Being the sort of person who decides whether or not to read a book based on the cover, the blurb and the opening line, I was intrigued by the Telegraph’s 30 Greatest Opening Lines in Literature, which includes such obvious candidates as Jane Austen, Franz Kafka and Nabokov. It is a predominantly male list however. Apart from Jane Austen, there are mentions for George Eliot, Sylvia Plath, Jean Rhys and Charlotte Bronte. This got me thinking about books written by female authors that have great opening lines, and in a completely unscientific piece of research, I scanned my bookshelves and pulled out some potential candidates for a brand new list of “Greatest Opening Lines in Literature by Women Authors”. Catchy isn’t it?
First on my list would be the marvellous Hilary Mantel, whose ability to make time and place seem present in the reader’s imagination makes me love her with a passion and envy her madly. Wolf Hall begins with:
” ‘So now get up’
Felled, dazed, silent, he has fallen; knocked full length on the cobbles of the yard.”
Which makes an impact in more than one way. The opening lines of Wolf Hall’s follow up, Bringing up the Bodies, is even stronger:
“His children are falling from the sky. He watches from horseback, acres of England stretching behind him; they drop, gilt-winged, each with a blood-filled gaze.”
Which frankly is a hundred times better as an opening line than Hardy’s “The schoolmaster was leaving the village, and everybody was sorry” from Jude the Obscure, which won a place in the Telegraph’s list.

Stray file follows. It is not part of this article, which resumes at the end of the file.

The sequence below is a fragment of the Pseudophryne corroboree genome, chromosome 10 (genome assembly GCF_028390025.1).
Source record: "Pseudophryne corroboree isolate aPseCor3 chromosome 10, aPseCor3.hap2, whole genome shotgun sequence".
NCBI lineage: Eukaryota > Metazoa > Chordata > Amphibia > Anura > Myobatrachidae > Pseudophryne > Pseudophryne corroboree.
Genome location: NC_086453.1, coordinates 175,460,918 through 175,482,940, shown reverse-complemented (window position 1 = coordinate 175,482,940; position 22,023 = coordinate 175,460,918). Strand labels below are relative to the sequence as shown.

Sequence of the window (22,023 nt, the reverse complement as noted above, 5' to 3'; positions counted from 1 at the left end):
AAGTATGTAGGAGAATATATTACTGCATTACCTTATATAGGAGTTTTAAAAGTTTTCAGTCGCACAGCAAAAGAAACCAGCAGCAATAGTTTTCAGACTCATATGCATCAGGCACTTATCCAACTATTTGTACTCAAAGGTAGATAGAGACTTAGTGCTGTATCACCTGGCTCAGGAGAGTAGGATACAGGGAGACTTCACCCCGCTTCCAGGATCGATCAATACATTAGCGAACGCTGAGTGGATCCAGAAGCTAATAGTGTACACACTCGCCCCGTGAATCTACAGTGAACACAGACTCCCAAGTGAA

More prosaic than Mantel, but equally thought-provoking, are the opening lines of I Capture the Castle, by Dodie Smith, who is probably better known for A Hundred and One Dalmations. I Capture the Castle is a great book though, every teenage girl should read it. The opening lines are:
“I write this sitting in the kitchen sink. That is, my feet are in it; the rest of me is on the draining board, which I have padded with our dogs blanket and the tea-cosy.”
Which is a great start to a book.On a more sinister note, my next favourite from my personal collection would be the opening lines of the prologue in Donna Tartt’s The Secret History:
“The snow in the mountains was melting and Bunny had been dead for several weeks before we came to understand the gravity of our situation.”
So what makes a great opening line? It has to provoke something in the reader; a desire to read on and find out more. Sometimes this is done by creating a bizarre situation, such as Dodie Smith’s character starting the story from the kitchen sink, or Hilary Mantel’s children falling from the sky. There needs to be something either familiar, or strange, or both in the opening lines. This means the reader will either identify with something in the lines (Smith’s kitchen sink), or will be attracted through the alienating strangeness of the sentences. In Tartt’s case, the fact that the character is obviously involved in a death for example.
To create my own list of 30 great opening lines by female authors, I need to get reading, so I will keep you updated with my progress.